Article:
Whether he was hoping that we’d take a seat and order a coffee I don’t know, but he was nice enough and, after a natter of five minutes or so we made our excuses and headed back to the car.
|TTFN, then "island". Maybe next time...|
Before we reached the car, the two German ladies that we’d seen approached us and asked,
“Do you know if there will be boats? To the island?”
Why they were asking us wasn’t too clear. As I’ve often said, although my wife looks Greek enough, I look more like one of their countrymen than do quite a few of their countrymen. We explained what had just gone on around the corner, which anyway they’d been observing from a distance and they were as disappointed as we were. We’d actually followed them along the coast road from Elounda earlier and surmised that they were off-season travellers hoping for what we’d hoped for. Their little Japanese car had the name of the hire company emblazoned on each of the doors. A dead giveaway. Turns out they were friends and were staying with other friends in Heraklion. They, like us, love the islands when the tourist hordes aren’t in evidence.
After we’d wished them a happy remainder of the stay and they’d slumped off dejectedly, we hopped into Tim’s car and made our way back to Elounda. Of course, it never occurred to us until much later that the two women would have thought that we’d know what was going on since the car we were driving is very obviously not a hire car and looks very much like it’s owned by locals. You know what I mean, liberally sprinkled with scrapes, bumps and cracks in the bumpers. Never thought about that at the time.
Elounda has a pleasant enough harbour area, but we weren’t so impressed by the buildings, which seemed to us to be quite modern. It has the Kefallonia feel about it. We decided though on balance that we could have had a nice holiday there. After a brief stroll along the front, we made off to Ag Nik. where we so wanted to see the bridge and the lake.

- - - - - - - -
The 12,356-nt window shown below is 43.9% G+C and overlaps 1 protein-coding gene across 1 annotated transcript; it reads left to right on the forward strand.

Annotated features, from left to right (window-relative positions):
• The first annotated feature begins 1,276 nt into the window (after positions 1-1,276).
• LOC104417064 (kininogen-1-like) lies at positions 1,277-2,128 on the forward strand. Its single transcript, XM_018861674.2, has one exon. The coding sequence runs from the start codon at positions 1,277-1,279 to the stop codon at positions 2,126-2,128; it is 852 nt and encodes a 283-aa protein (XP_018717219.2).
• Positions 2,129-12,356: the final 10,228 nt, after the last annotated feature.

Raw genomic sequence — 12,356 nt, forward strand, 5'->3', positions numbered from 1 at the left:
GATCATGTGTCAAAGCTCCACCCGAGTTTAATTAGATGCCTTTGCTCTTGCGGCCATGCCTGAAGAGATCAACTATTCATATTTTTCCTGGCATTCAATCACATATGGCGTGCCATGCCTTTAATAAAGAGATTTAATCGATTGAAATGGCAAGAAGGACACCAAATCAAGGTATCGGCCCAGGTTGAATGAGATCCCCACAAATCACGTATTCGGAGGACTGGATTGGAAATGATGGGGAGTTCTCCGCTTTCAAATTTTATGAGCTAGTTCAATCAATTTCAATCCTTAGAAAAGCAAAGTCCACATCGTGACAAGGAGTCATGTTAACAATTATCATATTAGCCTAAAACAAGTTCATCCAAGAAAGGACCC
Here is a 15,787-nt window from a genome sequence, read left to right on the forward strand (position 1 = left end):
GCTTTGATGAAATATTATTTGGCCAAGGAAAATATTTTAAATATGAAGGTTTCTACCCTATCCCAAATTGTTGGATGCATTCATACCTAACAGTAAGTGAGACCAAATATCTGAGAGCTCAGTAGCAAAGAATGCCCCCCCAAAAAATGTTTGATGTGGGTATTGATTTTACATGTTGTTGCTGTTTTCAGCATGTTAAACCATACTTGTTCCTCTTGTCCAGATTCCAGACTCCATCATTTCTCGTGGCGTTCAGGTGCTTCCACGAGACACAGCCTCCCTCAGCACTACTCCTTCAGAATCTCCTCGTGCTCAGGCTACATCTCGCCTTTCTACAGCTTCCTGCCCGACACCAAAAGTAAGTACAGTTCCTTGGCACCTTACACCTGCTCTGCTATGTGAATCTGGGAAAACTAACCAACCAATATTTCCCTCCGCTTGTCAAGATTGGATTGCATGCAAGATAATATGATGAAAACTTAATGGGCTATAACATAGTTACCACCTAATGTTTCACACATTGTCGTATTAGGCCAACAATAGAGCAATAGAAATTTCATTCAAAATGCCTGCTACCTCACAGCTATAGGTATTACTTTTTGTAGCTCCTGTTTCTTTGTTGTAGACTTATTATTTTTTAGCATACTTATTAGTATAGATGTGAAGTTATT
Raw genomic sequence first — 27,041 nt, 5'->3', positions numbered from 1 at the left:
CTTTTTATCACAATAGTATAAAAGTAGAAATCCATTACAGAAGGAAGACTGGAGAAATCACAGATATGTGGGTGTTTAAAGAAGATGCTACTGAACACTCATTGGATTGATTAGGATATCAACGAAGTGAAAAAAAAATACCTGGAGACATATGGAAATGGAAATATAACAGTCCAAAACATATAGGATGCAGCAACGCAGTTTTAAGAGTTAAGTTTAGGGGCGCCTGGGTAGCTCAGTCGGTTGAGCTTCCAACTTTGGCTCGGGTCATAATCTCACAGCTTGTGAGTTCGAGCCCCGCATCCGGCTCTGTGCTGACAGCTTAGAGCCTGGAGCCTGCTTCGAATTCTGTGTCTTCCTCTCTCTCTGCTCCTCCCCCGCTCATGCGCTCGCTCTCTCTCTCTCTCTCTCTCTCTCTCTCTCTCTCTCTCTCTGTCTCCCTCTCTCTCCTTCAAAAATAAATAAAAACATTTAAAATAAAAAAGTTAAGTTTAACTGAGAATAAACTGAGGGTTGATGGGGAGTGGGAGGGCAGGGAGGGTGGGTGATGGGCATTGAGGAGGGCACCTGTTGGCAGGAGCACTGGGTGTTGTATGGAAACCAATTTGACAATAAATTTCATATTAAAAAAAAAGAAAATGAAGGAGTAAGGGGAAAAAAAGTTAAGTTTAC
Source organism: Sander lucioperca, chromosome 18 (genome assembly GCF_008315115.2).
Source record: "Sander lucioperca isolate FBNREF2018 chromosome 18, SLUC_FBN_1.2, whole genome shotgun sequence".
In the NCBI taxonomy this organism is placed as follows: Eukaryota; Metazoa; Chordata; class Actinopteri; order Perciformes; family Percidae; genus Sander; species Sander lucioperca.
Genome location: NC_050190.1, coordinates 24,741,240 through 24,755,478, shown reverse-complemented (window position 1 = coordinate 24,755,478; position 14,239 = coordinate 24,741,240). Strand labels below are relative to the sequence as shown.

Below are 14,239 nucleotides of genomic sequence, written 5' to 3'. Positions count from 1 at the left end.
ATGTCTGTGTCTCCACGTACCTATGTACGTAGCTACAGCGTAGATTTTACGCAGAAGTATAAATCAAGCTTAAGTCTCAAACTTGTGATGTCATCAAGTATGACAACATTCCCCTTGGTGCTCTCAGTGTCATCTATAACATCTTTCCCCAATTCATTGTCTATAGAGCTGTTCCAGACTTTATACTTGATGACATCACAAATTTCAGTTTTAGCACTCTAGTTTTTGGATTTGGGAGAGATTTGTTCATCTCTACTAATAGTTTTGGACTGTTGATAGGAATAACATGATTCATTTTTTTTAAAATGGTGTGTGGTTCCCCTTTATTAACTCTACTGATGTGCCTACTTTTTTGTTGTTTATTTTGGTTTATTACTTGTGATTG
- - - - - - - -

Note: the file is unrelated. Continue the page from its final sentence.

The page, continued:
Have you been to Agios Nikolaus (various spellings, we know!)? It had been on our “to do” list for years, after all those fabulous photographs one keeps seeing showing the outer “port”, the bridge and the inner lake. TBH, when we got there and found a place to leave the car, then began to explore we missed it first time around. It all seemed to us to be much too small. I had the impression that the harbour and lake were pretty huge, when they’re actually not much larger that a couple of tennis courts. Mind you, once we’d adjusted to it and eventually come to realise that the bridge was in fact the one we’d been seeing in all the photos, we found that we really liked the place. Once again, all the photos of the area seem to be taken from a height. When you actually walk on ground level it comes as a shock to see how steep the streets are that lead away from the waterfront.
Anyway, by now it was well past frappé time and so we plonked ourselves down on a pavement table outside the Asteria Café/cake shop and ordered. Thus the photos that now follow…
|Still Elounda. or was this Ag. Nik? help!|
|Frappé at the Asteria, Agios Nikolaos|
|Taken from upstairs at the Asteria.|
|Umm, ditto again.|
|That's the Asteria, across the way, to the left of the bridge.|
Of course, while we were sitting there a woman sauntered past with a little dog on a lead and a couple of newspapers under her arm. The Daily Mirror was one of them.
Hey ho, ex-pats are everywhere, eh?
|The lake, which is reputed to be bottomless, hence the dark colour of the water, whilst it's quite blue in the harbour outside.|
|We'd crossed the bridge twice before realising that it was the one in the photos.|